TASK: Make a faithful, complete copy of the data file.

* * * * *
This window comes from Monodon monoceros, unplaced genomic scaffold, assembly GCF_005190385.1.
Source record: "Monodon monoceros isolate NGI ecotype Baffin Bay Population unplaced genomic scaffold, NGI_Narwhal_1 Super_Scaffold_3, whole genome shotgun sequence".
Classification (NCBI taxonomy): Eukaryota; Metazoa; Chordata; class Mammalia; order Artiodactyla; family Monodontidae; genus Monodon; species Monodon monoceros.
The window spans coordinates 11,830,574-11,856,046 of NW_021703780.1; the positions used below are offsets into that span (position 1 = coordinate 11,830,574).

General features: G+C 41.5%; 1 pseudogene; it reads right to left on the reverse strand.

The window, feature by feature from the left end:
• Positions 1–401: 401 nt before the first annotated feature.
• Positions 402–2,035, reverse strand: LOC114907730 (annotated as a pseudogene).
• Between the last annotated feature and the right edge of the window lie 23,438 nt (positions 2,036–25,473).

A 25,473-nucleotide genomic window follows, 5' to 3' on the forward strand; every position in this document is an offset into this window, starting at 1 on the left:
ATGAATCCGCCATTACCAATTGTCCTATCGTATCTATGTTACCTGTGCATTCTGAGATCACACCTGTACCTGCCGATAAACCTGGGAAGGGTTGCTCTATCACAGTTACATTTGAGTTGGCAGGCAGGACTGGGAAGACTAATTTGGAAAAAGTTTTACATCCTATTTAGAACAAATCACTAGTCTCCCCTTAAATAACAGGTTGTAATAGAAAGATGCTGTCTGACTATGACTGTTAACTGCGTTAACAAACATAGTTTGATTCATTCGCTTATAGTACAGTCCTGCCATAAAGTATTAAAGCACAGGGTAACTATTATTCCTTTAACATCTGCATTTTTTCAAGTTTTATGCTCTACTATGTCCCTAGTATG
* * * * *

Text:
This window comes from Monodon monoceros, unplaced genomic scaffold, assembly GCF_005190385.1.
Source record: "Monodon monoceros isolate NGI ecotype Baffin Bay Population unplaced genomic scaffold, NGI_Narwhal_1 Super_Scaffold_3, whole genome shotgun sequence".
Classification (NCBI taxonomy): Eukaryota; Metazoa; Chordata; class Mammalia; order Artiodactyla; family Monodontidae; genus Monodon; species Monodon monoceros.
The window spans coordinates 11,830,574-11,856,046 of NW_021703780.1; the positions used below are offsets into that span (position 1 = coordinate 11,830,574).

General features: G+C 41.5%; 1 pseudogene; it reads right to left on the reverse strand.

The window, feature by feature from the left end:
• Positions 1–401: 401 nt before the first annotated feature.
• Positions 402–2,035, reverse strand: LOC114907730 (annotated as a pseudogene).
• Between the last annotated feature and the right edge of the window lie 23,438 nt (positions 2,036–25,473).

A 25,473-nucleotide genomic window follows, 5' to 3' on the forward strand; every position in this document is an offset into this window, starting at 1 on the left:
ATGAATCCGCCATTACCAATTGTCCTATCGTATCTATGTTACCTGTGCATTCTGAGATCACACCTGTACCTGCCGATAAACCTGGGAAGGGTTGCTCTATCACAGTTACATTTGAGTTGGCAGGCAGGACTGGGAAGACTAATTTGGAAAAAGTTTTACATCCTATTTAGAACAAATCACTAGTCTCCCCTTAAATAACAGGTTGTAATAGAAAGATGCTGTCTGACTATGACTGTTAACTGCGTTAACAAACATAGTTTGATTCATTCGCTTATAGTACAGTCCTGCCATAAAGTATTAAAGCACAGGGTAACTATTATTCCTTTAACATCTGCATTTTTTCAAGTTTTATGCTCTACTATGTCCCTAGTATG